I watched the ‘My Octopus Teacher’ documentary on Netflix recently and it was great.
Here’s a quick summary…
A South African filmmaker experiences burnout and takes time out to reset.
Every day he starts ocean snorkelling and freediving, a beloved childhood activity which becomes a kind of cold treatment and mind therapy in one.
Facing the elements, he braves the frigid waters without a wetsuit, exploring the alien world just a few feet below the surface.
From shoals of fish to pyjama sharks and crabs to jellyfish, he communes with nature on an intimate level.
After finding a kelp forest and spotting unusual movement on the sea bed, his adventures with an octopus begin, which would last for over 365 days.
Cephalopods possess an unusually high level of intelligence and watching her in action, the filmmaker experiences just how ingenious these creatures are to survive and thrive in our oceans.
By spending so much time in the wild with his new accomplice, he’s able to make a host of unusual observations, many of which aren’t even documented in the scientific literature.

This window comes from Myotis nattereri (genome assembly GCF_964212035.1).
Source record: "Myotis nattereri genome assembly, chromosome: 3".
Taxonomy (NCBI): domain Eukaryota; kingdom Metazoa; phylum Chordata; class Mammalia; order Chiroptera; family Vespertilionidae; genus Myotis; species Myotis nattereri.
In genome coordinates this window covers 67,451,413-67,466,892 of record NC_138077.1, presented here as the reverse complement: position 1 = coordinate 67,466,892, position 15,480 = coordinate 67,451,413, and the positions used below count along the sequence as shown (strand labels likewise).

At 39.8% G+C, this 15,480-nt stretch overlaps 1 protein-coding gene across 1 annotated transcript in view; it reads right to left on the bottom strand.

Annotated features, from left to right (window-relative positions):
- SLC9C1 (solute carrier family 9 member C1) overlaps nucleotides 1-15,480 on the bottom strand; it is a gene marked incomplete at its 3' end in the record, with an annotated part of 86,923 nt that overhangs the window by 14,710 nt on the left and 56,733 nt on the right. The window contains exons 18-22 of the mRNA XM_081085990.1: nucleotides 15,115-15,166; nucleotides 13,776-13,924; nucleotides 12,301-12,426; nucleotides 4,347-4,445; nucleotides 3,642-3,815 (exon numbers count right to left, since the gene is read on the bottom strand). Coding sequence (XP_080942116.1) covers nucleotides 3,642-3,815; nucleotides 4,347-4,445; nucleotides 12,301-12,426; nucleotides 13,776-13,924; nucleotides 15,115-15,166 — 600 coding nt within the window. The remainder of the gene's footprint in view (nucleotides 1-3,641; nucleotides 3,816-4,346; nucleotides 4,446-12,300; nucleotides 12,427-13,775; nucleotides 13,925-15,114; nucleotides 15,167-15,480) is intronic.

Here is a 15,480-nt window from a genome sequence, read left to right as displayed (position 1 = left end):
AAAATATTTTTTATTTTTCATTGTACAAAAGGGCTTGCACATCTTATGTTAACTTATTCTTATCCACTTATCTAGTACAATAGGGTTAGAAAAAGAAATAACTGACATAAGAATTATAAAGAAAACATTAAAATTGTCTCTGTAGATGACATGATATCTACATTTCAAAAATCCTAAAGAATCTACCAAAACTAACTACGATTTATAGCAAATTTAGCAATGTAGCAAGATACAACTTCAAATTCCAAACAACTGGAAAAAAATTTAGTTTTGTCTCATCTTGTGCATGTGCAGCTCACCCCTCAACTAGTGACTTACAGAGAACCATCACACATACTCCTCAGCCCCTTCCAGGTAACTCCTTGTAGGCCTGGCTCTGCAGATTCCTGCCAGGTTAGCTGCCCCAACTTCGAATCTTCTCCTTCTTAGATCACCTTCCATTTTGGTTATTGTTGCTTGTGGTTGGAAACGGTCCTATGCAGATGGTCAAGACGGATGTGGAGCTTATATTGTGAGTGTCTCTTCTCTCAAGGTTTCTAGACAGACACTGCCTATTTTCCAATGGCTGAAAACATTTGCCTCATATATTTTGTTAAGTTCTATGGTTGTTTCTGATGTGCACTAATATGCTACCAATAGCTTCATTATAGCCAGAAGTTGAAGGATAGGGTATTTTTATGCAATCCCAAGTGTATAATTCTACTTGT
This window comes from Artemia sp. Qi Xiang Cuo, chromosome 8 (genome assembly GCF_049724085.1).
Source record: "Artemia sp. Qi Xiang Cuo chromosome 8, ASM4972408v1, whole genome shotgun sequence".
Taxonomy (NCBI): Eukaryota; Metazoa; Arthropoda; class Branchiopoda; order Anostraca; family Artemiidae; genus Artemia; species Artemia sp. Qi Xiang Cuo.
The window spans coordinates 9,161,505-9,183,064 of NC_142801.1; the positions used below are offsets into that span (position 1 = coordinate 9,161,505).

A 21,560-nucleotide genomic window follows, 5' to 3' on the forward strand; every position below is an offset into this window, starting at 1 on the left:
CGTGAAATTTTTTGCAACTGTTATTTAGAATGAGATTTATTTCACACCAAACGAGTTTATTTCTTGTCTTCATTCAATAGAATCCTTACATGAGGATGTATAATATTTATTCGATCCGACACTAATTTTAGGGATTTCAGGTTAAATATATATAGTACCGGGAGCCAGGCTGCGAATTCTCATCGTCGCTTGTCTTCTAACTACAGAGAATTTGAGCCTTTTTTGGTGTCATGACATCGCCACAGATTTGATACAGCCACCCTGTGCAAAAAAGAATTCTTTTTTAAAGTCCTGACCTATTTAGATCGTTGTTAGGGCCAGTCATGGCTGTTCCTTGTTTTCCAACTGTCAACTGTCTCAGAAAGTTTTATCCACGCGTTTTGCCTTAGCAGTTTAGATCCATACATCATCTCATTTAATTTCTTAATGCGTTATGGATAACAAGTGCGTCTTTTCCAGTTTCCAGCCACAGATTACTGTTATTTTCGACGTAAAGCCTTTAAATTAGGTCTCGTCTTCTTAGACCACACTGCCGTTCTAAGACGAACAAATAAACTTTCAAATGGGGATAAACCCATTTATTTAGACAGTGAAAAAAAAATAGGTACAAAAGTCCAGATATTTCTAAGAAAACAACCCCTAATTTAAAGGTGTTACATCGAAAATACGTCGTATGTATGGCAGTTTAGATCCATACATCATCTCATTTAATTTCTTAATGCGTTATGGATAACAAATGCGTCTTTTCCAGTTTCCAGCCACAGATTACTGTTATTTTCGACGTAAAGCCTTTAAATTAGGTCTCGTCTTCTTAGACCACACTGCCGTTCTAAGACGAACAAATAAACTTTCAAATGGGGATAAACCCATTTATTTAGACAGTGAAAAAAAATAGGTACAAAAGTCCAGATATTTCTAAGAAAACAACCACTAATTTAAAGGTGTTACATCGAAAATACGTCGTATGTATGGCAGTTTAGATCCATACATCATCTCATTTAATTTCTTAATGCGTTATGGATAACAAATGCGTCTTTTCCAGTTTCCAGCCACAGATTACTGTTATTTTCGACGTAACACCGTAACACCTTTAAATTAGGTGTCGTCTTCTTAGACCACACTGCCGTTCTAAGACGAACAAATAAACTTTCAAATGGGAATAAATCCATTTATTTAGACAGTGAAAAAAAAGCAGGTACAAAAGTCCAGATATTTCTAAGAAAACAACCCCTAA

Luckily for us, in the course of their extended encounter, the filmmaker develops a renewed sense of passion and purpose, encouraging him to film his experiences.
As such, the documentary focuses on the duo’s relationship as they break down the interspecies barrier and become friends.
Unsurprisingly there are a few highs and lows, as he becomes increasingly fond of his study subject.
The story also touches on the filmmaker’s relationship with his son, who often accompanies his father on the expeditions and learns to love the water just as much.
In this way, it’s not simply a tale of one man and an octopus, but rather a message with a deeper meaning, showcasing the joy derived from a simple life and a testament to the power of less.
In a world that’s forever implying that we need more to be happy, it’s a refreshing reminder that simple pleasures exist all around us, if only we’re present enough to truly experience them.
It also wonderfully highlights the healing properties of nature and our responsibility, in an age of climate change, to protect the creatures that rely on our finely balanced ecosystem for survival.
P.S. If you’re into sci-fi, try pairing this with Children of Ruin by Adrian Tchaikovsky (after reading Children of Time first), which is an awesome story about Octopi, but in space. It doesn’t get much better than that.